Don’t burn your bridges, use them to connect to the world if you want to be a freelancer in tourism.

As a freelancer in tourism you get to work for many companies. Some of them are great and some of them are treating me really badly. It’s very tempting to post negative things online about the ones who treat you like dirt. But think twice before doing that.

I don’t mean that you would ever want to work for them again. But the manager of that company might very well know the managers of other companies you want to work for (the world of tourism is surprisingly small). So he might just be able to smear your name if you start to smear him.

So unless we are talking about lawsuits and so on, then try to keep a clean path. I have worked for some really big jerks over the years. But you won’t see me writing in public who it is and that is simply because going to war does not pay off. Neither in Vietnam or Iraq or in the world of tourism.


Keep your monthly expenses down.

Kids are cute, but let other people have them.

Kids are cute, but let other people have them.

Finally I have to say that you must keep your monthly expenses down. I usually say that if you want to get married, have kids, buy a house and a car, then you better find yourself a rich spouse.

Especially if you plan to do this as a freelancer in tourism. We do not get financially rich in money in the world of tourism. But we live life to the max. And even if I do not have a fat paycheck I still get to spend most nights of the year in fine hotels and dine out several hundred times a year.

So don’t call me poor, even if I am not exactly rich. I am feeling like a million even if I am not even close to earning one.

Travel the world and get paid as a freelancer in tourism.

Travel the world and get paid as a freelancer in tourism.

This was a few words from me, based on my +20 years of working in the world of tourism. Feel free to drop me a message if you have any questions or just want to have a chat about being a freelancer in tourism. Heck, drop me a mail anyway if you like. As long as you are not trying to sell me something then I will do my best to answer any mail I might get.

If you want my 5 cents about working as a tour leader then you can find it on this link: Being a tour leader

Happy travels 🙂

Cheers to the world.

Cheers to the world.


  1. Fantastic insight and tips, thank you very much!

  2. Great and very informative post Claus! Thanks for sharing, it definitely teaches me a thing or two about being a freelance in tourism.

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  4. I know it’s probably much easier to travel and do your job without a family, but I’ll testify that the joy a family brings to you will by FAR surpass anything you have experienced so far!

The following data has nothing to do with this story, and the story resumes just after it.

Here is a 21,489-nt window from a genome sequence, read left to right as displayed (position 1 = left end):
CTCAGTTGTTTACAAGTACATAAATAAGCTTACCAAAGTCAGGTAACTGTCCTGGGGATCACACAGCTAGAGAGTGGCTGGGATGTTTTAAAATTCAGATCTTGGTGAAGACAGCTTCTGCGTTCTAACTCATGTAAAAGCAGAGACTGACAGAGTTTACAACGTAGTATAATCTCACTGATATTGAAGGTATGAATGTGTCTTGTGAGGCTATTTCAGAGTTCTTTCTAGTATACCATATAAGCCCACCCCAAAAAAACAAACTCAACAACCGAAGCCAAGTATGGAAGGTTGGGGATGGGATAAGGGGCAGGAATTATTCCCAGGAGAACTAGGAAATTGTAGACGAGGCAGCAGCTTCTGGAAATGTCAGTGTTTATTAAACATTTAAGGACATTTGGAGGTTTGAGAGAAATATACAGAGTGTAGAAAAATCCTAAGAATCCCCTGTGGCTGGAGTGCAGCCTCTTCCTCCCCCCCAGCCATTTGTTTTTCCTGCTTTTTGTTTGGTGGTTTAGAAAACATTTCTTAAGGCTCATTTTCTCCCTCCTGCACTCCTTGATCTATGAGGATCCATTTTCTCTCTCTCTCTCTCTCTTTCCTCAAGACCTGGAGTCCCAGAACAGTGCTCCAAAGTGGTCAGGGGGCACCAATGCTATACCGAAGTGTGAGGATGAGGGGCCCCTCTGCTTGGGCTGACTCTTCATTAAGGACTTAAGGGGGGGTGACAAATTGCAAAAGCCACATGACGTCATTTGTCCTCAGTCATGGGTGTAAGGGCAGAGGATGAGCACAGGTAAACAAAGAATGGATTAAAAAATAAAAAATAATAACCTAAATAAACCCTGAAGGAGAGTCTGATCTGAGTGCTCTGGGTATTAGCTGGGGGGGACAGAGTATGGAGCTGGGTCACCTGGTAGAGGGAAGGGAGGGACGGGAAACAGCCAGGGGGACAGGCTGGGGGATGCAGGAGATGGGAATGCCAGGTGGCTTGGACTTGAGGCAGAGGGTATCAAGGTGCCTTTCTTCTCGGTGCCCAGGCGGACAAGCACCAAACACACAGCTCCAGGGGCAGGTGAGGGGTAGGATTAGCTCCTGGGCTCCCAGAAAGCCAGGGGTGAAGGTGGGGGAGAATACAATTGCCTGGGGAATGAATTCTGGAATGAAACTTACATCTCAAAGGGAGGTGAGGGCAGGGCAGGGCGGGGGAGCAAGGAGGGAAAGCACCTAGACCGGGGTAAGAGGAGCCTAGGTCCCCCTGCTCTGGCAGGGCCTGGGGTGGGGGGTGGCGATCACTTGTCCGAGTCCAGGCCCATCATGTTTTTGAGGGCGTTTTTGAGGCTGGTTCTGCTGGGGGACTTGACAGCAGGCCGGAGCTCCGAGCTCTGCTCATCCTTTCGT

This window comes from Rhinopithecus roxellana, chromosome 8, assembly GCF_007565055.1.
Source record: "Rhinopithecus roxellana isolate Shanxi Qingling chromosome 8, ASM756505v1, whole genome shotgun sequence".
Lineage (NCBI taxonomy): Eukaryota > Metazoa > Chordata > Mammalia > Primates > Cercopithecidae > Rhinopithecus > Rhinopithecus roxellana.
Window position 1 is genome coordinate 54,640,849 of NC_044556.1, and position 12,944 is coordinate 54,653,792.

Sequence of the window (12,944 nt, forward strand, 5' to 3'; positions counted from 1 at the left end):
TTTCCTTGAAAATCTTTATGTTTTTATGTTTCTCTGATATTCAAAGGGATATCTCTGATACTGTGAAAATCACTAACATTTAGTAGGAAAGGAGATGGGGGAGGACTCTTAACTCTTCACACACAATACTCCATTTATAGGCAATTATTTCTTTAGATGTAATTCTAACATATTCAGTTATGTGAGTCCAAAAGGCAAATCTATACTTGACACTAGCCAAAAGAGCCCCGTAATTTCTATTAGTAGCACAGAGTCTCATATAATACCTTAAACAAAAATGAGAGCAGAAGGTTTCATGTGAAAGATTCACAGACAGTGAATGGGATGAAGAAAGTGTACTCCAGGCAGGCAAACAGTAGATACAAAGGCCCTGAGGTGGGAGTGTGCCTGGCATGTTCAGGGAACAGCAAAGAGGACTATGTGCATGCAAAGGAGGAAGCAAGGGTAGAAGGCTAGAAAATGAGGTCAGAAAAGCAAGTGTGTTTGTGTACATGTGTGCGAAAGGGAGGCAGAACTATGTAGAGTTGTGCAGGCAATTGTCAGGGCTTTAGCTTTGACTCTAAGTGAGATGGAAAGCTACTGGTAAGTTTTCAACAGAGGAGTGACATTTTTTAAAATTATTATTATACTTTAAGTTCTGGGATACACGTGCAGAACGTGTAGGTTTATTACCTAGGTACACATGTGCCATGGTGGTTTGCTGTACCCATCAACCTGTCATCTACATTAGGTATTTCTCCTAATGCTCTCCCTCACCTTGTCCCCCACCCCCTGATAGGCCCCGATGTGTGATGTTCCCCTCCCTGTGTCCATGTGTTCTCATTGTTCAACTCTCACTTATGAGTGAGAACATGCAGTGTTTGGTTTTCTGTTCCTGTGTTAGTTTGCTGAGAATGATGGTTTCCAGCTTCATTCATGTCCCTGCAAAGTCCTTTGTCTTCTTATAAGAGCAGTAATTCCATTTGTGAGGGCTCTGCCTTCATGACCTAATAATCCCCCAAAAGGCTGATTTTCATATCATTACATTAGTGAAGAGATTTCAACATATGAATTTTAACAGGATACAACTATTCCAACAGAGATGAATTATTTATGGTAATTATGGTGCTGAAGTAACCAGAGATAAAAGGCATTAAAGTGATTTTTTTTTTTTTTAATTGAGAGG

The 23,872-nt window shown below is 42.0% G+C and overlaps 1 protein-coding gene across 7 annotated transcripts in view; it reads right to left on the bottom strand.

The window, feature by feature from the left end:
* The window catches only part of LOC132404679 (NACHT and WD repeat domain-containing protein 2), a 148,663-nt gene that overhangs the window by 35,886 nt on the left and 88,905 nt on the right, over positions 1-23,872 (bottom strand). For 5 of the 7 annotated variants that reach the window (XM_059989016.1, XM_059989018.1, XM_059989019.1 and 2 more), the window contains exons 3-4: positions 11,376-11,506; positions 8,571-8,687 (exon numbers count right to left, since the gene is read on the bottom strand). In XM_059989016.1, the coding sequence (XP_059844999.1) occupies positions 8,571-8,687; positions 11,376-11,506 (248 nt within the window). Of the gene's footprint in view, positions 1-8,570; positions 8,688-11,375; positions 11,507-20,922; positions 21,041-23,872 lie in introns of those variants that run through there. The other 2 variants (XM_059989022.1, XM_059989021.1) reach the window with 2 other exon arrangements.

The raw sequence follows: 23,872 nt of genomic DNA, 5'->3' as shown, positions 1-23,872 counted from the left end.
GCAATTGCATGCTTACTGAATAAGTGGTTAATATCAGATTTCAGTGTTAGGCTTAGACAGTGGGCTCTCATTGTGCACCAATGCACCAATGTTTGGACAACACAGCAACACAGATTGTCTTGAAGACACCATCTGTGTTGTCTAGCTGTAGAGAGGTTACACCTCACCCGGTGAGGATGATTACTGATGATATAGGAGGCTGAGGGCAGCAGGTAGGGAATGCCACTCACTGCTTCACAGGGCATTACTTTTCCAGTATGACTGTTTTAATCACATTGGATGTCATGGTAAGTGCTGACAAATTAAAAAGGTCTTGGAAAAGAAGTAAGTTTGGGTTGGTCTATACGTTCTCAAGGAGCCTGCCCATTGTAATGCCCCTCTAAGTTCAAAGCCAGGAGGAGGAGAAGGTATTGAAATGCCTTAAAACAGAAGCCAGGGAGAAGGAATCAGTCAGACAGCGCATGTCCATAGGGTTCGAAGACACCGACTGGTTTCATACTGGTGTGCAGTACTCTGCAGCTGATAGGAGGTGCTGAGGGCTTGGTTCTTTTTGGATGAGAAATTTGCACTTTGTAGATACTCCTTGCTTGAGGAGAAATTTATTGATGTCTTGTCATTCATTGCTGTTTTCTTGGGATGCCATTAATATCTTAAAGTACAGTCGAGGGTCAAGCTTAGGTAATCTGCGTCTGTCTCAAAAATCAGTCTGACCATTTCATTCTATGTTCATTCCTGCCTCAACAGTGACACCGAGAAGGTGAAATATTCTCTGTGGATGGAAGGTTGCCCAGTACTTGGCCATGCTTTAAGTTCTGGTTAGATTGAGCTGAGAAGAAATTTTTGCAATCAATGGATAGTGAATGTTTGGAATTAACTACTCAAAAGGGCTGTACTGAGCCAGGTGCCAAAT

5. Great advice and awesome inspiration for someone wanting to travel the world.

  6. Good sound advice here and it certainly sounds like you are enjoying your life which is all that counts.

  7. Excellent advice! I noticed a huge increase in opportunities once I started to network within the industry. Nothing beats being nice when it comes to being top of mind for the next opportunity.

  8. very good article but I have a question. How do you manage do get working visas for most of the country in the world? is it just a tourism sector thing?

    • Hi’ Matteo. In most countries I don’t. Especially when I work within the travel & Tourism sector. But that is generally accepted as the companies that hires me also employs local guides and local transportation that I work together with. So I am not taking away jobs from locals. I am officially there as a translator, even if I work in a lot of other functions also. But when working overseas as a tour leader, I always work together with local incoming operators. And in this case I am fully accepted.

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  10. Hi Sir,

    I read your blog and it is very good. I am in tourism industry and wanted to become a freelancer.Can you please advice me what I can do in that? I am not interested in tour leader.

    My name is Ninad and I am from Mumbai, India.

    Thank you.

    • Hi’ Ninad. As a freelancer you are self employed. So you will need to find some companies who will want to hire you on a freelance basis. I personally meet most of these companies at tourism trade fairs. Hope t will work out for you mate.

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  12. My Name is Anne .I have read your blog and its very educative.Am a travel consultant in Kenya and I would love to have more experience,

  13. I am happy that it is still possible to find some autentic blogs with real informations and not just selling this or that! 🙂 thank you for the useful information.

    • You are most welcome Werner. And thank you for your comment.

      • Yea, Hostel Owner here. I just found your blog via your post about age limits, and was pleasantly surprised to see that you were still blogging in 2024. Congrats on going strong!

        Hope I meet you on the road someday! =)